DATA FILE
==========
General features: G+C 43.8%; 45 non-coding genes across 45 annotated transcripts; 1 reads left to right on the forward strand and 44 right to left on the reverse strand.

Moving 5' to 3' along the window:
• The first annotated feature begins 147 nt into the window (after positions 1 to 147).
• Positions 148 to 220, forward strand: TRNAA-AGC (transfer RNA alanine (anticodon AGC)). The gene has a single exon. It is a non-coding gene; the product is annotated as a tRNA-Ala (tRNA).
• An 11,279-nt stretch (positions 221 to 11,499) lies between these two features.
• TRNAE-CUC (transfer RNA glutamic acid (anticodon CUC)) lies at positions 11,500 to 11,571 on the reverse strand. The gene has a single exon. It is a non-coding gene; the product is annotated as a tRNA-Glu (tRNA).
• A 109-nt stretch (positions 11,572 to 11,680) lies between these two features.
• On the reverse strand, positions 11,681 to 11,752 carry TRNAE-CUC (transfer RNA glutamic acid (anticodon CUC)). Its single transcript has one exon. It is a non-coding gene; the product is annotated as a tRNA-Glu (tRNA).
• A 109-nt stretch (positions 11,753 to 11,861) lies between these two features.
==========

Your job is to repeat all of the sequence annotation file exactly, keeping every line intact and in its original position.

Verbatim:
General features: G+C 43.8%; 45 non-coding genes across 45 annotated transcripts; 1 reads left to right on the forward strand and 44 right to left on the reverse strand.

Moving 5' to 3' along the window:
• The first annotated feature begins 147 nt into the window (after positions 1 to 147).
• Positions 148 to 220, forward strand: TRNAA-AGC (transfer RNA alanine (anticodon AGC)). The gene has a single exon. It is a non-coding gene; the product is annotated as a tRNA-Ala (tRNA).
• An 11,279-nt stretch (positions 221 to 11,499) lies between these two features.
• TRNAE-CUC (transfer RNA glutamic acid (anticodon CUC)) lies at positions 11,500 to 11,571 on the reverse strand. The gene has a single exon. It is a non-coding gene; the product is annotated as a tRNA-Glu (tRNA).
• A 109-nt stretch (positions 11,572 to 11,680) lies between these two features.
• On the reverse strand, positions 11,681 to 11,752 carry TRNAE-CUC (transfer RNA glutamic acid (anticodon CUC)). Its single transcript has one exon. It is a non-coding gene; the product is annotated as a tRNA-Glu (tRNA).
• A 109-nt stretch (positions 11,753 to 11,861) lies between these two features.